Originating in eighth century Wessex, the Anglo-Saxon shire system would replace the Roman Provinces as the British standard of local government. Throughout the eighth and ninth centuries the system gradually expanded to cover the whole of England.
A Shire which usually took its name from its principle city was governed by an Eldorman, a noble of the highest social rank, who was appointed by the King to represent his interests within the region. The Eldormen were responsible for the Shire militia (the fyrd), secular law in the shire moot, and presided over the shire court. From the tenth and eleventh centuries many of these Eldormen became powerful local magnates, often controlling more than one shire, and the title became shortened to Earls.
A common subdivision of the shire, in Saxon regions south of the River Tees, was the Hundred. These varied in size from area to area and emerged as local administrative units during the tenth century. The name may have originated from the grouping of a hundred Hides, a unit of land considered sufficient to support a peasant and his household. Again the Hide could be of various sizes ranging from as little as 40 acres in Wessex to about 120 acres in the eastern shires. Hides were the basic unit for the assessment of taxation and military service, and were subject to the Hundred courts, which met every four weeks, having jurisdiction in cases relating to local issues and apportioning taxes.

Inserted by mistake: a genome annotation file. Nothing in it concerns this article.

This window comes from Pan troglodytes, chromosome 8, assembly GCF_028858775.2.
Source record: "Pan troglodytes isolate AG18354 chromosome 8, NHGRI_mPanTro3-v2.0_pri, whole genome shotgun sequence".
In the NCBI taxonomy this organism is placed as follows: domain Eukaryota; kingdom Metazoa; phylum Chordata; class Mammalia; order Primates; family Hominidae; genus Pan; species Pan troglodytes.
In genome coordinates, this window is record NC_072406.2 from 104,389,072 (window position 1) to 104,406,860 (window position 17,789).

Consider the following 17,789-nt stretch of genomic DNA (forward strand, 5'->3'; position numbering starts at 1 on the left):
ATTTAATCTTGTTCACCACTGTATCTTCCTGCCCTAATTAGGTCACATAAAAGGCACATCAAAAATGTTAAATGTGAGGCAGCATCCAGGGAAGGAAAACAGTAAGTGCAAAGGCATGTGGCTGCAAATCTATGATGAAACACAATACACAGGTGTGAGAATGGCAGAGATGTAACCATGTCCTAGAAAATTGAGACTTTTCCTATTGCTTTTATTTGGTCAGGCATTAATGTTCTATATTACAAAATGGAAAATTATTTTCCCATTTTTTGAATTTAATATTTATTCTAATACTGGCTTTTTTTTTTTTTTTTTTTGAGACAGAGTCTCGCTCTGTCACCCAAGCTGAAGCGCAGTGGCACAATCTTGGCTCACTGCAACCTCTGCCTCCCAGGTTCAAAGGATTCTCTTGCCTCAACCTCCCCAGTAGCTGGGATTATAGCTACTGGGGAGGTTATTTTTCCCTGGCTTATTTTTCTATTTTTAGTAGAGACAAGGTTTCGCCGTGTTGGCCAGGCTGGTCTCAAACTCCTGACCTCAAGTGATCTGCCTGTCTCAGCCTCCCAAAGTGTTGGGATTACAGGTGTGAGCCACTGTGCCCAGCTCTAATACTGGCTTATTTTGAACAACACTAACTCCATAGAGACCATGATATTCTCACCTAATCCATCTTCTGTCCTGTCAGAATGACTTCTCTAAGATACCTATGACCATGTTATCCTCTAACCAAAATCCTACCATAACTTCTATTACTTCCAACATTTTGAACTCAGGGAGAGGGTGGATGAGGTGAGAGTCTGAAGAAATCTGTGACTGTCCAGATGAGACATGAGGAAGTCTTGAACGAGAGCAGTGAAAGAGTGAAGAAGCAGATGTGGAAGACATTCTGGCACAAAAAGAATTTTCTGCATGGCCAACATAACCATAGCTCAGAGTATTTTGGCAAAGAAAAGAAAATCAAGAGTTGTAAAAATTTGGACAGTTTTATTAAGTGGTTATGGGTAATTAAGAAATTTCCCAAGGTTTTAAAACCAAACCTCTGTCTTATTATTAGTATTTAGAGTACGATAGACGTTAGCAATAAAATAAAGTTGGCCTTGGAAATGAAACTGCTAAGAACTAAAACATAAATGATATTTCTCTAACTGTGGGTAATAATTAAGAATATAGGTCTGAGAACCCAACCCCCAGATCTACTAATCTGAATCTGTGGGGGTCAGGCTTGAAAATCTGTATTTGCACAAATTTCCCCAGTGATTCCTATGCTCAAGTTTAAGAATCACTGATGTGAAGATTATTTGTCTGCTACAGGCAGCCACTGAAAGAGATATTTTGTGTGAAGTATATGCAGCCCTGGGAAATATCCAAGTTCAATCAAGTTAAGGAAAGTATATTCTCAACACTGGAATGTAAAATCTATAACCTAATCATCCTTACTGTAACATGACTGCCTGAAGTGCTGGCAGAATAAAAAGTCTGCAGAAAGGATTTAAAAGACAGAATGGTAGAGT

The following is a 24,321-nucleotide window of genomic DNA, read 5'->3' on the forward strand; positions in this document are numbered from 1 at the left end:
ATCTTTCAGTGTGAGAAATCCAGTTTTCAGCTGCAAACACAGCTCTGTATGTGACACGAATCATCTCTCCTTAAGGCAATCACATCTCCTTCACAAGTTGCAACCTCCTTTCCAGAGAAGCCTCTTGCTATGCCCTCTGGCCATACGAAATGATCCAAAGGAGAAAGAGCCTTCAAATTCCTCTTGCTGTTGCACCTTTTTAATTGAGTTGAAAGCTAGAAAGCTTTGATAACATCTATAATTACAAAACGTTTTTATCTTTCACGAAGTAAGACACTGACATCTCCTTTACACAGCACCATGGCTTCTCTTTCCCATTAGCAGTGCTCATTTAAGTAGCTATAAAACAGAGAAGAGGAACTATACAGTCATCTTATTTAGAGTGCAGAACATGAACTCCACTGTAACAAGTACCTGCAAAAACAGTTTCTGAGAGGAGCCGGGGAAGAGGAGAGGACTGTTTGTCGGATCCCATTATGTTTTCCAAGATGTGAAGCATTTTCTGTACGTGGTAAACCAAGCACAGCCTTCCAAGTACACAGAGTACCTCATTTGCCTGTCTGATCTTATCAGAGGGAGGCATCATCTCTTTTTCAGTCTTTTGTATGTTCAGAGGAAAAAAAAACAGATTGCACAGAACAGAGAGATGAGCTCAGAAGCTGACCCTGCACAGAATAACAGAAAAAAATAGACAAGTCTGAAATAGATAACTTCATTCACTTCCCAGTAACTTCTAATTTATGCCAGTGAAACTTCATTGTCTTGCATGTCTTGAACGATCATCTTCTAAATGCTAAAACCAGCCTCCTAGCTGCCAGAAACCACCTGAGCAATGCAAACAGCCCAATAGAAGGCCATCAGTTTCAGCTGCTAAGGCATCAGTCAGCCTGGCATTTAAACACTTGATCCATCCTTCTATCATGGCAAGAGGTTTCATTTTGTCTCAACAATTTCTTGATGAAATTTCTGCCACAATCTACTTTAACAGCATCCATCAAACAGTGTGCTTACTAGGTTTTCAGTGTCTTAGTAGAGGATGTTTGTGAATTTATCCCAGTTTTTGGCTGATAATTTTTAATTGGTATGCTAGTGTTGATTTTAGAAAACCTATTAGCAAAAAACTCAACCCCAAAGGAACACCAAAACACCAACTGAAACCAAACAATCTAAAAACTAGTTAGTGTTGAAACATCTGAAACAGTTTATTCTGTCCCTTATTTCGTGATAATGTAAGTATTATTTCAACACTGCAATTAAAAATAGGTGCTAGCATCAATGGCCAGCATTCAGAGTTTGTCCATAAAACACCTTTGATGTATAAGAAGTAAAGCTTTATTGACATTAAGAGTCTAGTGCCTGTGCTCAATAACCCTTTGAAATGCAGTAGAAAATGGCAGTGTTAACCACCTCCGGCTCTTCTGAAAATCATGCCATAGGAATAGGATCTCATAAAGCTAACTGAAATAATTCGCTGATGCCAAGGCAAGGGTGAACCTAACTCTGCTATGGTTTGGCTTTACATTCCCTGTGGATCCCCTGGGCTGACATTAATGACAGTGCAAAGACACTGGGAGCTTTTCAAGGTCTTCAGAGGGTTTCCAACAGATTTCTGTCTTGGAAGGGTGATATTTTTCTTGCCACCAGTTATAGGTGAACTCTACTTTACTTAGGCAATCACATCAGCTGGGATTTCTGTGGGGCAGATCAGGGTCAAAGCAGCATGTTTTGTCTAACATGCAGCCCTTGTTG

The Anglo-Saxon system of Shire, Hundred and Hide was not so dissimilar to that within the Danish controlled regions in the North, Central, and Eastern England in which Danish rather than Saxon laws and customs prevailed. King Edgar (reigned 959-75) granted autonomy to the Danish settlers in these regions (this being known as the Danelaw).
Between the rivers Tees and Thames in eastern England this would still prevail as the common customary law even as late as the eleventh and twelfth centuries. In these regions the organization of local government was known as the Wapenstakes, which probably originates out of the Norse words for “weapon” and “take”; taking or grasping a weapon was probably a Viking way of signifying assent at meetings. Like the Saxon Hundreds, the Wapenstake was the basic unit of tax assessment, and each Wapenstake was responsible for maintaining law and order within its own jurisdiction.
The Danelaw equivalent of the Saxon Hide was, from the tenth century, known as the Ploughland. This was a unit of land of probably amounting to about approximately a hundred acres which could be plowed by one team of eight oxen .
Incidentally, the term Hundreds still exists today in one form. The Chiltern Hundreds are three Hundreds (Stoke, Desborough and Burnham ) in south central England. By tradition, a member of Parliament cannot resign his seat, but if he wishes to retire he may apply for one of two stewardships, the holder of which, since he becomes a paid member of the crown, may not (since 1707) sit in Parliament. Formerly there were several such stewardships, but since 1957, there have been only two – the Chiltern Hundreds and the Manor of Northstead in Yorkshire.
With the Norman conquest the Shires would be replaced by the Counties, although the word Shire would continue often as a part of the county name (e.g. Yorkshire, Nottinghamshire, Hampshire etc.). Under Norman control the Eldormen would likewise be replaced by Sheriffs, although the manner of their appointment and duties would largely remain unchanged from that of their earlier counterparts.